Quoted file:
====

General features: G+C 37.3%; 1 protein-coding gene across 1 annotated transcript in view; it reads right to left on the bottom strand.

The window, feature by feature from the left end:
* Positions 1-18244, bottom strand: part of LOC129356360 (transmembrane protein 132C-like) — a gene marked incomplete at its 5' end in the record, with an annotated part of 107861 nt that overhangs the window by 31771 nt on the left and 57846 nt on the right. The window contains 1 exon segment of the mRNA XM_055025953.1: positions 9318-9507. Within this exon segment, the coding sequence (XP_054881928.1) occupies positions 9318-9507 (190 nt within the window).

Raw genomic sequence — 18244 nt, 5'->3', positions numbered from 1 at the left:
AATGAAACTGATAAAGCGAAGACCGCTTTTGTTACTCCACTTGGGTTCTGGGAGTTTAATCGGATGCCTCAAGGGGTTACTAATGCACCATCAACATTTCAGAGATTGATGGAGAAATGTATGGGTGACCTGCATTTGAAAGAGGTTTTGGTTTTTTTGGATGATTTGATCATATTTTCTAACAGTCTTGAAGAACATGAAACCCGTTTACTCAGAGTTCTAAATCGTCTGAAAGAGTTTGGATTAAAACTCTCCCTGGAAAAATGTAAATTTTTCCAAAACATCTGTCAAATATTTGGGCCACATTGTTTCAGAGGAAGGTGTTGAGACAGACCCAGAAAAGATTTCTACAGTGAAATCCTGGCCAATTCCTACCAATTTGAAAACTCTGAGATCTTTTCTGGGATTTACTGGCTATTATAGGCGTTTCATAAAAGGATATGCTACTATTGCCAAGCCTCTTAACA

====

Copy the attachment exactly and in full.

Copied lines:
General features: G+C 37.3%; 1 protein-coding gene across 1 annotated transcript in view; it reads right to left on the bottom strand.

The window, feature by feature from the left end:
* Positions 1-18244, bottom strand: part of LOC129356360 (transmembrane protein 132C-like) — a gene marked incomplete at its 5' end in the record, with an annotated part of 107861 nt that overhangs the window by 31771 nt on the left and 57846 nt on the right. The window contains 1 exon segment of the mRNA XM_055025953.1: positions 9318-9507. Within this exon segment, the coding sequence (XP_054881928.1) occupies positions 9318-9507 (190 nt within the window).

Raw genomic sequence — 18244 nt, 5'->3', positions numbered from 1 at the left:
AATGAAACTGATAAAGCGAAGACCGCTTTTGTTACTCCACTTGGGTTCTGGGAGTTTAATCGGATGCCTCAAGGGGTTACTAATGCACCATCAACATTTCAGAGATTGATGGAGAAATGTATGGGTGACCTGCATTTGAAAGAGGTTTTGGTTTTTTTGGATGATTTGATCATATTTTCTAACAGTCTTGAAGAACATGAAACCCGTTTACTCAGAGTTCTAAATCGTCTGAAAGAGTTTGGATTAAAACTCTCCCTGGAAAAATGTAAATTTTTCCAAAACATCTGTCAAATATTTGGGCCACATTGTTTCAGAGGAAGGTGTTGAGACAGACCCAGAAAAGATTTCTACAGTGAAATCCTGGCCAATTCCTACCAATTTGAAAACTCTGAGATCTTTTCTGGGATTTACTGGCTATTATAGGCGTTTCATAAAAGGATATGCTACTATTGCCAAGCCTCTTAACA